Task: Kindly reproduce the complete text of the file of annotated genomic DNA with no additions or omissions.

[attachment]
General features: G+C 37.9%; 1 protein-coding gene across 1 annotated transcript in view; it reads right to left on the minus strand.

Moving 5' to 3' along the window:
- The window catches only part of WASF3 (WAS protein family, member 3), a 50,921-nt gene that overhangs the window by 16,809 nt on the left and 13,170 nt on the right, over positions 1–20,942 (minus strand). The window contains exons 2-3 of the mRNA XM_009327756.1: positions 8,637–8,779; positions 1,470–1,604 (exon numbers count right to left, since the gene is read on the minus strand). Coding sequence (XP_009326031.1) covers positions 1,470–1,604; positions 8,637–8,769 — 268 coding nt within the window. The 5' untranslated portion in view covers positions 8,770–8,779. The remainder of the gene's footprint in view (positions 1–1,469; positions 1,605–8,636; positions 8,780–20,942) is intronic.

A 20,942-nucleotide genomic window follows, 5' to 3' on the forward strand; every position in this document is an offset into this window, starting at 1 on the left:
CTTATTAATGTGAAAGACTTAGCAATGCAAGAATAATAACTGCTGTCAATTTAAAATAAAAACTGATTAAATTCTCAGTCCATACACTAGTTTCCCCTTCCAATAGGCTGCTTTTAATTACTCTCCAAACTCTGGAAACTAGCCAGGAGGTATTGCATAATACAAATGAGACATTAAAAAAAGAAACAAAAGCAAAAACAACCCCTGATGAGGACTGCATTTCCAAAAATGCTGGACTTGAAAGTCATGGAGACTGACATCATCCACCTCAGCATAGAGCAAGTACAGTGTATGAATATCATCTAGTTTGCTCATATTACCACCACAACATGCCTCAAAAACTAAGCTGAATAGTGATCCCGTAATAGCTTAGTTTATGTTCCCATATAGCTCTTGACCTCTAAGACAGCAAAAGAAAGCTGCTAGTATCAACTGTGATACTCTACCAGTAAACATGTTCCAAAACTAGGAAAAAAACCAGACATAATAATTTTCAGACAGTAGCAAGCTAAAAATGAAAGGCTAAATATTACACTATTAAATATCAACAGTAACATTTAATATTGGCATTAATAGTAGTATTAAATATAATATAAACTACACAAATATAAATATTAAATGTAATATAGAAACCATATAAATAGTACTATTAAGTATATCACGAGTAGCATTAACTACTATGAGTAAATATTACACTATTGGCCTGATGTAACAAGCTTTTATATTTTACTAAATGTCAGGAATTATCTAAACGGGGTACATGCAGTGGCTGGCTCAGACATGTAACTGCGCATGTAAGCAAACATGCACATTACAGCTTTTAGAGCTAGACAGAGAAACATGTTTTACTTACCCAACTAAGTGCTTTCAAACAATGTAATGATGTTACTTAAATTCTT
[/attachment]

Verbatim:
General features: G+C 37.9%; 1 protein-coding gene across 1 annotated transcript in view; it reads right to left on the minus strand.

Moving 5' to 3' along the window:
- The window catches only part of WASF3 (WAS protein family, member 3), a 50,921-nt gene that overhangs the window by 16,809 nt on the left and 13,170 nt on the right, over positions 1–20,942 (minus strand). The window contains exons 2-3 of the mRNA XM_009327756.1: positions 8,637–8,779; positions 1,470–1,604 (exon numbers count right to left, since the gene is read on the minus strand). Coding sequence (XP_009326031.1) covers positions 1,470–1,604; positions 8,637–8,769 — 268 coding nt within the window. The 5' untranslated portion in view covers positions 8,770–8,779. The remainder of the gene's footprint in view (positions 1–1,469; positions 1,605–8,636; positions 8,780–20,942) is intronic.

A 20,942-nucleotide genomic window follows, 5' to 3' on the forward strand; every position in this document is an offset into this window, starting at 1 on the left:
CTTATTAATGTGAAAGACTTAGCAATGCAAGAATAATAACTGCTGTCAATTTAAAATAAAAACTGATTAAATTCTCAGTCCATACACTAGTTTCCCCTTCCAATAGGCTGCTTTTAATTACTCTCCAAACTCTGGAAACTAGCCAGGAGGTATTGCATAATACAAATGAGACATTAAAAAAAGAAACAAAAGCAAAAACAACCCCTGATGAGGACTGCATTTCCAAAAATGCTGGACTTGAAAGTCATGGAGACTGACATCATCCACCTCAGCATAGAGCAAGTACAGTGTATGAATATCATCTAGTTTGCTCATATTACCACCACAACATGCCTCAAAAACTAAGCTGAATAGTGATCCCGTAATAGCTTAGTTTATGTTCCCATATAGCTCTTGACCTCTAAGACAGCAAAAGAAAGCTGCTAGTATCAACTGTGATACTCTACCAGTAAACATGTTCCAAAACTAGGAAAAAAACCAGACATAATAATTTTCAGACAGTAGCAAGCTAAAAATGAAAGGCTAAATATTACACTATTAAATATCAACAGTAACATTTAATATTGGCATTAATAGTAGTATTAAATATAATATAAACTACACAAATATAAATATTAAATGTAATATAGAAACCATATAAATAGTACTATTAAGTATATCACGAGTAGCATTAACTACTATGAGTAAATATTACACTATTGGCCTGATGTAACAAGCTTTTATATTTTACTAAATGTCAGGAATTATCTAAACGGGGTACATGCAGTGGCTGGCTCAGACATGTAACTGCGCATGTAAGCAAACATGCACATTACAGCTTTTAGAGCTAGACAGAGAAACATGTTTTACTTACCCAACTAAGTGCTTTCAAACAATGTAATGATGTTACTTAAATTCTT